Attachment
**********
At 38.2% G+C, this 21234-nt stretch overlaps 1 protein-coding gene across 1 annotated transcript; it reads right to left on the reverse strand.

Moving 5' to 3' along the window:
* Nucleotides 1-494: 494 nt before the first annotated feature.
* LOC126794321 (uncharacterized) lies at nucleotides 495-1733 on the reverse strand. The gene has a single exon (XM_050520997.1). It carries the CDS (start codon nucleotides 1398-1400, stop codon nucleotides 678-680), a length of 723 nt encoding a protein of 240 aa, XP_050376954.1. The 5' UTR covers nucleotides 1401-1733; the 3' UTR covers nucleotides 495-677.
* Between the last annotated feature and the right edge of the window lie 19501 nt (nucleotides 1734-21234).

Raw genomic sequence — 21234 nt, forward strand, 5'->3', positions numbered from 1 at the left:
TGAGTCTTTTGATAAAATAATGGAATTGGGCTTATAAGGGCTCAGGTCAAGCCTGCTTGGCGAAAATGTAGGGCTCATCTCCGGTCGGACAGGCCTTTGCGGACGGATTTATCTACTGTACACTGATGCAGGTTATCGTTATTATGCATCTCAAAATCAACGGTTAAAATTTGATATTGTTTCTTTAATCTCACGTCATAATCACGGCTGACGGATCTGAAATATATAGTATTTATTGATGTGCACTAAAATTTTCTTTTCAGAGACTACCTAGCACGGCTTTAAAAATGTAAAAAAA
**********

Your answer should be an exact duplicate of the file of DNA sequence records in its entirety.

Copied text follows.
At 38.2% G+C, this 21234-nt stretch overlaps 1 protein-coding gene across 1 annotated transcript; it reads right to left on the reverse strand.

Moving 5' to 3' along the window:
* Nucleotides 1-494: 494 nt before the first annotated feature.
* LOC126794321 (uncharacterized) lies at nucleotides 495-1733 on the reverse strand. The gene has a single exon (XM_050520997.1). It carries the CDS (start codon nucleotides 1398-1400, stop codon nucleotides 678-680), a length of 723 nt encoding a protein of 240 aa, XP_050376954.1. The 5' UTR covers nucleotides 1401-1733; the 3' UTR covers nucleotides 495-677.
* Between the last annotated feature and the right edge of the window lie 19501 nt (nucleotides 1734-21234).

Raw genomic sequence — 21234 nt, forward strand, 5'->3', positions numbered from 1 at the left:
TGAGTCTTTTGATAAAATAATGGAATTGGGCTTATAAGGGCTCAGGTCAAGCCTGCTTGGCGAAAATGTAGGGCTCATCTCCGGTCGGACAGGCCTTTGCGGACGGATTTATCTACTGTACACTGATGCAGGTTATCGTTATTATGCATCTCAAAATCAACGGTTAAAATTTGATATTGTTTCTTTAATCTCACGTCATAATCACGGCTGACGGATCTGAAATATATAGTATTTATTGATGTGCACTAAAATTTTCTTTTCAGAGACTACCTAGCACGGCTTTAAAAATGTAAAAAAA